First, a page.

Slaveowners were fully aware that their control of slaves must go beyond physical coercion. Knowledge was power, and virtually all slave codes established in the United States set restrictions making it illegal to teach slaves to read or write.
This statute, passed by the state of North Carolina (1830–1831), was typical:
“…any free person, who shall hereafter teach, or attempt to teach, any slave within the State to read or write, the use of figures excepted, or shall give or sell to such slave or slaves any books or pamphlets, shall be liable to indictment in any court of record…” From A Black History Milestone, newsletter from Multicultural Bookstore and Gifts written by Tamara Shiloh
Much of BIPOC history is not being taught in our education system. Asian Pacific American history, for example, is largely erased from the history books. Anti-Asian hate crimes rose by a staggering 339% last year according to NBC News. One antidote is to teach Asian Pacific American history in the schools, and there is a movement to mandate that schools include this.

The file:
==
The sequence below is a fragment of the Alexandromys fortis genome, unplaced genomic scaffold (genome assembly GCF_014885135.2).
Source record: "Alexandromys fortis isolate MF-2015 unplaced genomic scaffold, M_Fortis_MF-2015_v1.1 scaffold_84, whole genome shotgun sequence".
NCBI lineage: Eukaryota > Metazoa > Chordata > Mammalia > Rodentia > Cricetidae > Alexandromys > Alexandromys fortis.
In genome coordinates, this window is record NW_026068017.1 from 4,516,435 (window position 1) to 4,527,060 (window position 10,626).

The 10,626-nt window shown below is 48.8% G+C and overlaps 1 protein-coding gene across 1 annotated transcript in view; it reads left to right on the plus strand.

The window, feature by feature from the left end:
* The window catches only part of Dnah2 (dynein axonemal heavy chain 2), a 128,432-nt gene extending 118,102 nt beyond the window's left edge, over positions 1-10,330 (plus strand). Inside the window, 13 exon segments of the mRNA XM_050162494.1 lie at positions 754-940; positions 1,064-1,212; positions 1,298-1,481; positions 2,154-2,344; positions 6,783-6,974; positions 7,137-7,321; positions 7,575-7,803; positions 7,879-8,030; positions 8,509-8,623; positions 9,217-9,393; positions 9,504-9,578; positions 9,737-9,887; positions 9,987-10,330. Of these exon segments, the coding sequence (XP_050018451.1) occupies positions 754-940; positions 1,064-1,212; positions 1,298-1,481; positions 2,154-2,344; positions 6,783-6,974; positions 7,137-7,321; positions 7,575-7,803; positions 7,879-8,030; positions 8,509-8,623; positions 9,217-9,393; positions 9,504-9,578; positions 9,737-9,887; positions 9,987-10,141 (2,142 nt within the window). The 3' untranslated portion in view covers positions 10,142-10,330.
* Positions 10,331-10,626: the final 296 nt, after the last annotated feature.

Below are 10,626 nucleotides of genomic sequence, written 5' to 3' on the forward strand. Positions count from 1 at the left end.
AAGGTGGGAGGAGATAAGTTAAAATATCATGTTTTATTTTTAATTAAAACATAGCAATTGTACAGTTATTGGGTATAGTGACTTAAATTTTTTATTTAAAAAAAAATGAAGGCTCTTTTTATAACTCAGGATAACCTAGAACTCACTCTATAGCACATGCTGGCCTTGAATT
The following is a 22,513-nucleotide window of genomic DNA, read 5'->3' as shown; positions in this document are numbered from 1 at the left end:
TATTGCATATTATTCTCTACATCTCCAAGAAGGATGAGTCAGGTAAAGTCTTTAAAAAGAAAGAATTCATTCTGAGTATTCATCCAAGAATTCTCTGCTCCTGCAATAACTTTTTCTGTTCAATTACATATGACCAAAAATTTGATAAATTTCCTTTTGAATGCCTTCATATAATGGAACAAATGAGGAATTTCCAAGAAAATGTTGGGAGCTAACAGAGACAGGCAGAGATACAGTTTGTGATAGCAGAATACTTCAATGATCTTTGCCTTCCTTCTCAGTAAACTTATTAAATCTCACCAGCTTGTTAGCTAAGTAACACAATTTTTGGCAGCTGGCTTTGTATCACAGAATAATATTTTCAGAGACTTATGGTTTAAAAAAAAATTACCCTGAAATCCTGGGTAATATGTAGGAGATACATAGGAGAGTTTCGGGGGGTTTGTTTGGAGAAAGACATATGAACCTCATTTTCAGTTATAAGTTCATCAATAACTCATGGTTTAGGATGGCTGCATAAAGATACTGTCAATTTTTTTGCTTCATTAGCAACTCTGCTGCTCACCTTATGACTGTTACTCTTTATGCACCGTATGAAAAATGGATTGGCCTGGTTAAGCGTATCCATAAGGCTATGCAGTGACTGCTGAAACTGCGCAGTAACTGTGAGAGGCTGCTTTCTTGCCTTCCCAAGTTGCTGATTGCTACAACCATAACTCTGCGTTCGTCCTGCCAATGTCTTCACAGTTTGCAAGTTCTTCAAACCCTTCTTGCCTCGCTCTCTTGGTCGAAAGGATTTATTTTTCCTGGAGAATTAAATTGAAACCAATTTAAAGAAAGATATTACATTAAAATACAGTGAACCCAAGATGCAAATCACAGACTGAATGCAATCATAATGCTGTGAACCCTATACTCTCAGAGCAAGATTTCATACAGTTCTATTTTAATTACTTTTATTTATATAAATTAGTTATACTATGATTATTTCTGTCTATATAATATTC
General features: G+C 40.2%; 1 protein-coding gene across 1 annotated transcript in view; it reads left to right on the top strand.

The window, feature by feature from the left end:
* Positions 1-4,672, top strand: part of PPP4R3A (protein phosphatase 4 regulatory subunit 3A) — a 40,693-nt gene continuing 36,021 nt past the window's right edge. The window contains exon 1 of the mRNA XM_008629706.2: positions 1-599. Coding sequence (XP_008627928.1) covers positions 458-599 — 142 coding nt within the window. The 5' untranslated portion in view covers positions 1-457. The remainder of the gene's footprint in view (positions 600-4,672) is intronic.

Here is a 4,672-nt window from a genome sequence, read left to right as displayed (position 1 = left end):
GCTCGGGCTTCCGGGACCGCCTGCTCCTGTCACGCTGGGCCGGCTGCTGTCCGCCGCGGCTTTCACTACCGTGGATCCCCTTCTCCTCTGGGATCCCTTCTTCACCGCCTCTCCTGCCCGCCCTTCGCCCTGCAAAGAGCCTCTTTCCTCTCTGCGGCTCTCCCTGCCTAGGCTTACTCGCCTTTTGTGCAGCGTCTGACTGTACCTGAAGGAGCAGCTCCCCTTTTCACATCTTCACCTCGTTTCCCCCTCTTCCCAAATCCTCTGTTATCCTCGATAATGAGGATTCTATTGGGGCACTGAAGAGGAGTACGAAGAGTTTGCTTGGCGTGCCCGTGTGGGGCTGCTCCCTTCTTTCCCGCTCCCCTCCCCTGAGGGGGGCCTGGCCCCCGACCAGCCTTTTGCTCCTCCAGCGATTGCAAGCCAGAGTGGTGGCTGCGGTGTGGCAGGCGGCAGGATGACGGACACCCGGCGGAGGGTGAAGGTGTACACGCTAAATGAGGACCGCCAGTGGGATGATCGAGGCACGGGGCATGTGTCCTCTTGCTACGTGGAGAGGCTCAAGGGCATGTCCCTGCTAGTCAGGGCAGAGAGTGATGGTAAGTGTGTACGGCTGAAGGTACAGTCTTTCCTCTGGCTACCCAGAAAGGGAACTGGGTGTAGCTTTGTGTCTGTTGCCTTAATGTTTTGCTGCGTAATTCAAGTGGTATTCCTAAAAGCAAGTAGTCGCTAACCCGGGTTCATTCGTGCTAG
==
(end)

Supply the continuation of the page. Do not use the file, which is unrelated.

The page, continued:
I believe that the book banning stems from the need to maintain a state of ignorance. Nonfiction books present factual information in an engaging way.
Today’s nonfiction authors and illustrators are depicting marginalized and minority communities throughout history and in our current moment. They are sharing scientific phenomena and cutting-edge discoveries. They are bearing witness to how art forms shift and transform, and illuminating historical documents and artifacts long ignored. (see below)
I support the #KidsLoveNonfiction campaign and I hope that you will too!
Announcing the #KidsLoveNonfiction Campaign